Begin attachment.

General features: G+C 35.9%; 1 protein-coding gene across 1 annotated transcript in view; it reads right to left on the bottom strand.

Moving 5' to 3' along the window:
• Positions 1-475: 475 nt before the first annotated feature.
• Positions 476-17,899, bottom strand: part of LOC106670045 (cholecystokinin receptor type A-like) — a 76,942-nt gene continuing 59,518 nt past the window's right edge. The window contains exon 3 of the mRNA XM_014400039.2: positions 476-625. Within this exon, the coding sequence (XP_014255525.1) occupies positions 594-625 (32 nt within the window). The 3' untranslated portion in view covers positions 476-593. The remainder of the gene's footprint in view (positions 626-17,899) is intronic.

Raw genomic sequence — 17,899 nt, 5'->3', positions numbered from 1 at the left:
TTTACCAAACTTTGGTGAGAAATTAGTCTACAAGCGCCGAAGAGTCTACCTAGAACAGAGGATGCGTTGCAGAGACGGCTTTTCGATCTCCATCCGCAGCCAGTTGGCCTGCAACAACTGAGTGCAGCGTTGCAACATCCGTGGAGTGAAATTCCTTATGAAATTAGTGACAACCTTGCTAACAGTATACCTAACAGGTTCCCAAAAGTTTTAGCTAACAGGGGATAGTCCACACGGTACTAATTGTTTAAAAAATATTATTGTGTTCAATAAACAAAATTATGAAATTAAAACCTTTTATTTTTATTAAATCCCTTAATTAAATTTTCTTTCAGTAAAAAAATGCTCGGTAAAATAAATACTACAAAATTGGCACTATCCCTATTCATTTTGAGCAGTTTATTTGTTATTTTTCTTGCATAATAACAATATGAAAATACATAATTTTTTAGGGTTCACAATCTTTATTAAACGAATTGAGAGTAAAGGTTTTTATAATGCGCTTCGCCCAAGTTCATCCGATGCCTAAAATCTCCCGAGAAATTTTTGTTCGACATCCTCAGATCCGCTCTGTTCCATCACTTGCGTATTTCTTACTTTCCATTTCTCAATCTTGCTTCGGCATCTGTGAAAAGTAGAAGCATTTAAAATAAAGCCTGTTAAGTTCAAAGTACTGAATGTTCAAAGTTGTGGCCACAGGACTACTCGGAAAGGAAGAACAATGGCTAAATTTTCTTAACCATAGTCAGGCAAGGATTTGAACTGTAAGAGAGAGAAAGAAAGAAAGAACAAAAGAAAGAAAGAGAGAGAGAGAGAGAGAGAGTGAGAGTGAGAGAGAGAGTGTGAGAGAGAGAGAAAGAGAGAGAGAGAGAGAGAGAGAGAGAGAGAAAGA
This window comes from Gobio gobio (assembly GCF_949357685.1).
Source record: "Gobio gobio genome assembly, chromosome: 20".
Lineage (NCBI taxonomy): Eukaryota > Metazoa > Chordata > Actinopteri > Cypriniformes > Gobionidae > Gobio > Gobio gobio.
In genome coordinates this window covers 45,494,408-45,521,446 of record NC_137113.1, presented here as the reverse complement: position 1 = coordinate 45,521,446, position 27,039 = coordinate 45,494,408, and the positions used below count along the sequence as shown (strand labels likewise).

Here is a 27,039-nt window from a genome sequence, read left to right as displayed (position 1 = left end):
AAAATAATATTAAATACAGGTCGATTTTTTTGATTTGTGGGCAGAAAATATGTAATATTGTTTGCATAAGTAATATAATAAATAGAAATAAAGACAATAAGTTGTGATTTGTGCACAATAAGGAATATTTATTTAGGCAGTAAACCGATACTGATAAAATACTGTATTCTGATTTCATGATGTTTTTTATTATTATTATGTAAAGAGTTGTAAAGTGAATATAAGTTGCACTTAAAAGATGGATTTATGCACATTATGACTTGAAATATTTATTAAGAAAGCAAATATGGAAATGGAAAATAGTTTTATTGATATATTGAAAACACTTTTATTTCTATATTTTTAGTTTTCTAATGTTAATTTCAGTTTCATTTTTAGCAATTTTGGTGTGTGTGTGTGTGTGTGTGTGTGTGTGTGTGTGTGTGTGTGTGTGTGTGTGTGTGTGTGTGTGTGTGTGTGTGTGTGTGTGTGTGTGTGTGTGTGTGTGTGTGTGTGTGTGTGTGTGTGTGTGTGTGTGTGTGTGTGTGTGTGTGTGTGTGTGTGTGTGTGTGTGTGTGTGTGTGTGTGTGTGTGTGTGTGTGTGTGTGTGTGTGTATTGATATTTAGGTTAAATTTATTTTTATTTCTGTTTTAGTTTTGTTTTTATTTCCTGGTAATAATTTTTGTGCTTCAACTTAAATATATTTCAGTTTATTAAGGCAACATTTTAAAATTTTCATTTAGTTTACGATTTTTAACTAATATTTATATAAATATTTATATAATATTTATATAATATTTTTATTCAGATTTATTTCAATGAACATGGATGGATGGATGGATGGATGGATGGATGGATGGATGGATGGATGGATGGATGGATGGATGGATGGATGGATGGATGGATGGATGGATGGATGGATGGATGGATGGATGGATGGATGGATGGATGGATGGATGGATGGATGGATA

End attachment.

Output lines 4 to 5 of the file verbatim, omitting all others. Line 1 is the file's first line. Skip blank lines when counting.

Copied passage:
• Positions 476-17,899, bottom strand: part of LOC106670045 (cholecystokinin receptor type A-like) — a 76,942-nt gene continuing 59,518 nt past the window's right edge. The window contains exon 3 of the mRNA XM_014400039.2: positions 476-625. Within this exon, the coding sequence (XP_014255525.1) occupies positions 594-625 (32 nt within the window). The 3' untranslated portion in view covers positions 476-593. The remainder of the gene's footprint in view (positions 626-17,899) is intronic.

Raw genomic sequence — 17,899 nt, 5'->3', positions numbered from 1 at the left: